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Defending life from the moment of conception

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News, 16 December 2002

16 December 2002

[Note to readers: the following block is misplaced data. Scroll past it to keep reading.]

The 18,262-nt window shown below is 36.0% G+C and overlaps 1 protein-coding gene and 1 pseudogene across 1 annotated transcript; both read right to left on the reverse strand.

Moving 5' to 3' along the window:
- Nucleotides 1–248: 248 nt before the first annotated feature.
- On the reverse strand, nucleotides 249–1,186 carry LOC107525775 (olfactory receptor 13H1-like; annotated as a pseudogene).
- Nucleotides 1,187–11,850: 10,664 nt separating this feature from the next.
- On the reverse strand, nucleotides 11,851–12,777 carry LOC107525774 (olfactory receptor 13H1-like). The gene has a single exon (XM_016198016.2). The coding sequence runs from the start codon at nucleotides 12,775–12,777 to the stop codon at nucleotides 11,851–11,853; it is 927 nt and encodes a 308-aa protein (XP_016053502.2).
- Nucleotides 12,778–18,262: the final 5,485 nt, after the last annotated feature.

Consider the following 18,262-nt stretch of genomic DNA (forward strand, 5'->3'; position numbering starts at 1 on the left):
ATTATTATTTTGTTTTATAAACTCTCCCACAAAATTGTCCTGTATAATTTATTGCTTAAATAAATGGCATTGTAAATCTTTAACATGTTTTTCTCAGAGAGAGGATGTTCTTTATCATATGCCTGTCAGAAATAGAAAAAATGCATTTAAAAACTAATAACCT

16 December 2002 The Maltese government has been hailing its EU accession package, including a protocol which formally recognises Malta's right to retain its pro-life laws. Malta was one of 10 countries formally invited to become full members of the European Union last week. If the accession packages are ratified, the countries will join the EU on 1 May 2004. Pro-lifers have expressed concern that EU membership would threaten protection of unborn life in Malta and, even if Malta is allowed to keep its pro-life laws at home, there is a risk that Maltese contributions to the European Union budget could be spent on funding abortions in developing countries or on destructive human embryo research. A spokesman for SPUC, Europe's longest established pro-life group, said: "The pro-life people of Malta should be extremely vigilant in the years ahead to ensure that their country does not go down the same road as Ireland, where the government is now tragically turning its back on its pro-life constitution by funding the promoters of abortion in developing countries both directly and indirectly through the European Union." [Times of Malta and SPUC, 16 December] The US is coming under fire from pro-abortionists at the UN-sponsored Asian and Pacific Population Conference taking place in Bangkok, Thailand, this week. More than 30 countries are represented at the conference, which has been organised by the pro-abortion United Nations Population Fund (UNFPA) and the UN Economic and Social Commission for Asia and the Pacific. Pro-abortionists are hoping that the conference will adopt a series of steps to implement the 1994 Cairo population conference plan of action, but the US is concerned that this plan includes language which is generally recognised as entailing access to abortion. [Pro-Life Infonet , 15 December; Reuters, via ABC News, 16 December ] The Chinese government has approved the establishment of the country's first national stem cell bank. When the facility at Tianjin, close to Beijing, is opened in eight years time, it will probably be the largest stem cell bank in Asia and will run alongside a medical centre for stem cell therapy. [The Straits Times, 14 December ] It is presumed that the Chinese facility will store stem cells extracted from embryos and aborted foetuses. The British government is funding a similar establishment in the UK. Dr Severino Antinori has claimed that the world's first full-term cloned baby will be born in Belgrade, Serbia, next month. Dr Antinori had previously refused to name the location of the birth, but his latest announcement has not dented the scepticism of other experts. [Daily Telegraph, 16 December] A prominent Cuban pro-life doctor who was released from prison on 31 October after serving a three-year sentence has been detained again. Dr Oscar Elias Biscet was detained by police in Havana on 6 December and is reportedly being held without charge. [Miami Herald, 14 December; via Pro-Life Infonet ] Dr Biscet was expelled from the Cuban national health system and then imprisoned after condemning the high abortion rate and was reportedly subjected to torture in prison. Amnesty International declared him a prisoner of conscience. Cuba has one of the highest abortion rates in the world.

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